Whilst we were there we were gently ticked off by a ahelf-stacker for coming as a couple. Apparently, they now only want single shoppers but no-one on the door had bothered to tell us! Suitably admonished, we promised to shop solo next time!

Back home we packed away our shopping and continued working for another few hours. Before we knew it the time had flown. It was nearly 7pm when we decided to pack in for the day and get the exercise we’d have normally combined with shopping. We’re very lucky where we live as there’s some woods along our road, so we power-strolled uphill through them to the promenade above which seems to get quieter each time we visit. Having admired the view across the Calder valley we did a lap of Savile Park before retracing our steps home. Byt this time it was dark. It was actually a good time to go out for exercise as there were bugger-all people about. Judging by the flickering light we saw through house windows as we passed, most were already cooped up in front of their TVs/Computers/games consoles.

To be fair, that’s how we ended the day, with the pair of us curled up in bed watching Netflix on my laptop.

Lockdown. Day 7.


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The start to another week, although the days are getting harder and harder to separate from each other as the routine is pretty much the same. There’s no “hooray, it’s Friday, let’s go to the pub”, or “It’s Saturday, let’s go out for a meal/to the cinema/see a show”. Now the choices are nearly all binary. Work/Don’t work, take your daily exercise indoors/outdoors, go buy food/stay in – and this is only the first week. All those choices we used to be able to make have been taken away from us in the hope isolation will slow the spread of Coronavirus. Will it? It’s too early to tell yet, although some people are making optimistic noises. We shall see…

Our day started at 06:00 as Dawn was up exercising and I was determined to get an early start on scanning another big batch of slides. The weather was cooler and cloudier again today so there was no real incentive to go out. Instead, the day was spent working. I’ve had several picture requests from a magazine, so I’ve been sorting through the archives to fulfil them. After that the slide scanning marathon began. It’s a long, slow, tedious process which is only made bearable by being able to have diversions – such as music to listen to or a film to (half) watch. But at least I’m doing something productive. I feel for those folk who’re cooped up with little to show for it, other than perhaps an expanding waistline!

It’s difficult enough getting exercise during the lockdown without the recent reports of overzealous police and Council officers who’re essentially just making up rules by checking people’s shopping and deciding that they’re making frivolous and unnecessary purchases and trips, or telling shops they shouldn’t be selling Easter eggs and they’re ‘non-essential’. These are dangerous precedents. Policing in the UK has always been by consent, and if the authorities start to ignore this age old rule to resort to heavy-handed authoritarian pettiness we are in danger of seeing a cooped up population become increasingly resentful and fractious.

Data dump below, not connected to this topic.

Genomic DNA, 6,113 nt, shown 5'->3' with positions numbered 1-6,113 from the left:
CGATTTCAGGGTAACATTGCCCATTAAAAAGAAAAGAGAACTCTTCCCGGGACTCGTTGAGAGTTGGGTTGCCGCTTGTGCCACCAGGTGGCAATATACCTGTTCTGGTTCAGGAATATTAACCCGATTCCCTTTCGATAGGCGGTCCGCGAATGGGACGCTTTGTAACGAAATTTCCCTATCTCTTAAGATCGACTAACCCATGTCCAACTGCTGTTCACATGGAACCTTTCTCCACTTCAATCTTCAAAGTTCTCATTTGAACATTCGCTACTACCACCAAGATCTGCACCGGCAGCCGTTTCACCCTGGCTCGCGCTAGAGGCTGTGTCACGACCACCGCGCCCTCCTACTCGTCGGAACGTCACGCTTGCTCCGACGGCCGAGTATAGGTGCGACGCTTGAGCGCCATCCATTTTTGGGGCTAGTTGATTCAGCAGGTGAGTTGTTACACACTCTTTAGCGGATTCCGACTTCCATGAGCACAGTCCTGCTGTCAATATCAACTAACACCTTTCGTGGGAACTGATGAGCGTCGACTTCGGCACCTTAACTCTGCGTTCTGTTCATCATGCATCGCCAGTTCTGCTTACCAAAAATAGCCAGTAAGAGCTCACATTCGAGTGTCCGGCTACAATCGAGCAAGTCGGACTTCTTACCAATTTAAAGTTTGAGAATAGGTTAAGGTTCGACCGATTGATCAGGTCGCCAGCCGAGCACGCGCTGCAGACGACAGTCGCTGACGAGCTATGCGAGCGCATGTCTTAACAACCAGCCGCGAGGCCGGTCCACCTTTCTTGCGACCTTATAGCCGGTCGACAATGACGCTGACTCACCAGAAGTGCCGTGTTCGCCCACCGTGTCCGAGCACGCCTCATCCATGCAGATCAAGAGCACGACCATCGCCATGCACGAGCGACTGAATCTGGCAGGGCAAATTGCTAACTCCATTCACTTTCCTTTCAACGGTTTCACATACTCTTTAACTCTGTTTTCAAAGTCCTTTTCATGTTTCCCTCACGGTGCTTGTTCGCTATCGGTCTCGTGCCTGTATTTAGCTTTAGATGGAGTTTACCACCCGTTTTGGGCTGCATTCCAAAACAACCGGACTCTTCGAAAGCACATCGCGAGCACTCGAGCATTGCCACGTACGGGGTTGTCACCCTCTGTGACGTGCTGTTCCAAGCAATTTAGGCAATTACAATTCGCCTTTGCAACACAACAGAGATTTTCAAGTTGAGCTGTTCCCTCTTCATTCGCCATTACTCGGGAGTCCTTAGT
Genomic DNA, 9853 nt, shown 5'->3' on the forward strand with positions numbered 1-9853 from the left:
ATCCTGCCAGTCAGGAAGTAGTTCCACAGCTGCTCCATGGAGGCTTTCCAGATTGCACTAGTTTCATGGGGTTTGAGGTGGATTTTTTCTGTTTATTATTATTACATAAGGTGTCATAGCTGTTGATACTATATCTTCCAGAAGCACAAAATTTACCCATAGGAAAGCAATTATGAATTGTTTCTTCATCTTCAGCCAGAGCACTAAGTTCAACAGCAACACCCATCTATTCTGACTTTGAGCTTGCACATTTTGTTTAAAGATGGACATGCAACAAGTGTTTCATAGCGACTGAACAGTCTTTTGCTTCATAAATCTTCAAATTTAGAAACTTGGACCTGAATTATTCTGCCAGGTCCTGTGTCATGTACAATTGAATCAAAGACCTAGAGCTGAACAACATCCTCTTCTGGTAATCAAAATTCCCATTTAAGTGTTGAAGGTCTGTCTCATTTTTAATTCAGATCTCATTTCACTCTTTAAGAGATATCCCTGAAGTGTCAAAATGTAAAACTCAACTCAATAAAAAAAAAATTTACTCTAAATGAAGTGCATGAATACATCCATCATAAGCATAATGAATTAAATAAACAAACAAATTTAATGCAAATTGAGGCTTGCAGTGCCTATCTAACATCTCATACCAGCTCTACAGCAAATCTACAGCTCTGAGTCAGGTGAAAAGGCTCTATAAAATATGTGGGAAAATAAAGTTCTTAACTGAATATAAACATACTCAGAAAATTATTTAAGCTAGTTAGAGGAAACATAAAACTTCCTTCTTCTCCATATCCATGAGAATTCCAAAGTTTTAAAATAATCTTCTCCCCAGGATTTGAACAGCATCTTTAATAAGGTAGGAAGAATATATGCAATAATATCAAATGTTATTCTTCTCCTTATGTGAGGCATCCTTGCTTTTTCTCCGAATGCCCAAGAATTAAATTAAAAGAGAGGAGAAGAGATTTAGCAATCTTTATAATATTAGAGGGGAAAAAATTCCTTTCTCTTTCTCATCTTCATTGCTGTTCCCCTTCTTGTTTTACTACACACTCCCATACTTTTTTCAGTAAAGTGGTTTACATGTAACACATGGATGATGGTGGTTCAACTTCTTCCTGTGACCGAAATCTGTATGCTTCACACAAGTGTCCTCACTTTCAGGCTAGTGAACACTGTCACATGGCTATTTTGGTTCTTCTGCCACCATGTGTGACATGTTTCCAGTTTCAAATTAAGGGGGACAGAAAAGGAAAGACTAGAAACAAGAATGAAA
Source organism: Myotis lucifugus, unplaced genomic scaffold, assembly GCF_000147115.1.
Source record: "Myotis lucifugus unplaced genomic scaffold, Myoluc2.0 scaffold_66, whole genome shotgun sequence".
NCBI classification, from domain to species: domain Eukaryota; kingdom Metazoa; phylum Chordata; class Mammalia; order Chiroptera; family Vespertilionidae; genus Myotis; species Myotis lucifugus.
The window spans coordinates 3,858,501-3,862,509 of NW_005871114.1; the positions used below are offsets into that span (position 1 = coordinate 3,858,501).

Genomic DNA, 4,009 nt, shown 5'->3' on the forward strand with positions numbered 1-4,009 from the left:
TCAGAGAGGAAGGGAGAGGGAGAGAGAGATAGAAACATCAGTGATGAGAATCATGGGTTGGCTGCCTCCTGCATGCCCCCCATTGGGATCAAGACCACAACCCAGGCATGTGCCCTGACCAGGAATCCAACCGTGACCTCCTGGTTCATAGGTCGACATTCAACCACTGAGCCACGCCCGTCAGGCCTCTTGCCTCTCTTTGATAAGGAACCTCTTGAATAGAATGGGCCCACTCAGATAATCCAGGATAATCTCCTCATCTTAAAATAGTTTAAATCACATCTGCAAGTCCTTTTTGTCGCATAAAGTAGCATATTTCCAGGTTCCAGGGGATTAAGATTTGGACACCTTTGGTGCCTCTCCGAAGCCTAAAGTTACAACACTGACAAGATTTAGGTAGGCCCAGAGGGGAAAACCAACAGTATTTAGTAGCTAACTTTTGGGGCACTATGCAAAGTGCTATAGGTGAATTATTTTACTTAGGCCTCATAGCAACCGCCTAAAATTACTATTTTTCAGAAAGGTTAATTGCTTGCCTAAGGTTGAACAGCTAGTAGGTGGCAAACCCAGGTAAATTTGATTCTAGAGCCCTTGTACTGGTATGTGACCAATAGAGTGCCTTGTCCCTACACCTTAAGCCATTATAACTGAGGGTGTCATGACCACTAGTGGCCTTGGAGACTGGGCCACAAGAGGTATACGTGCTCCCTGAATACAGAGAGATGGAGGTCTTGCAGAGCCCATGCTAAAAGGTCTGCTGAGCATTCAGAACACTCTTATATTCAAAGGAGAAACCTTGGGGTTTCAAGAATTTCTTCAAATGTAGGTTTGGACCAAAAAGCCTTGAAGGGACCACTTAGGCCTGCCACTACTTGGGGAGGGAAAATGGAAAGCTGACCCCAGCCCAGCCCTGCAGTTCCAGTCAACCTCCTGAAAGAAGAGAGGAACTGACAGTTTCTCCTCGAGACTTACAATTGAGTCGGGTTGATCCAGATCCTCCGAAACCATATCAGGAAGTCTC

To help understand these laws and rules I offer this from ‘BarristerBlogger’ Matthew Scott. It’s humorous but legally accurate look at how the rules vary across the UK, and offers advice on what’s reasonable, or not. It’s well worth a read and might even save you a few quid if you’re unlucky enough to encounter one of these petty coppers.

Now, on the bright side, I’ve been ploughing through more and more old railway slides. Right now I’ve got as far as the summer of 1991 when the railways looked very different to the way they do now. I’ve been adding hundreds of pictures to the BR gallery but I’ve also added this new gallery – which is a series of pictures taken at Bath Road locomotive depot in Bristol. It’s all history now, the depot was closed and the site cleared back in the 2000s, so they’re an interesting historical archive. Looking back, I wish I’d taken more, but at the time I was saving up to travel the world for a year so I was being miserly with my film. If only I’d known what the future was going to look like! Here’s a sample of the Bath Rd pictures. Dented or crash-damaged locomotives were much more common in BR days as safety standards weren’t a rigerous. There was no TPWS in 1991! Here’s 47202 which was badly damaged in a crash at Frome on the 24th March 1987. 47202 was hauling a freight train which collided head-on with a passenger train hauled by 33032 after the freight passed a signal at danger (SPAD). You can find the accident report here.

47202 was dumped at Bath Rd for several years, but when this was taken on the 29th June it wasn’t going to last much longer. It was cut up on site by Maize Metals Ltd in September 1991. 

02743. 47202. Crash damaged. Bristol Bath Rd depot open day. Bristol. 26.06.1991crop

It’s not just the depot that’s gone. See the Royal Mail building in the background? After being reduced to a bare concrete skeleton for many years that’s now been demolished too.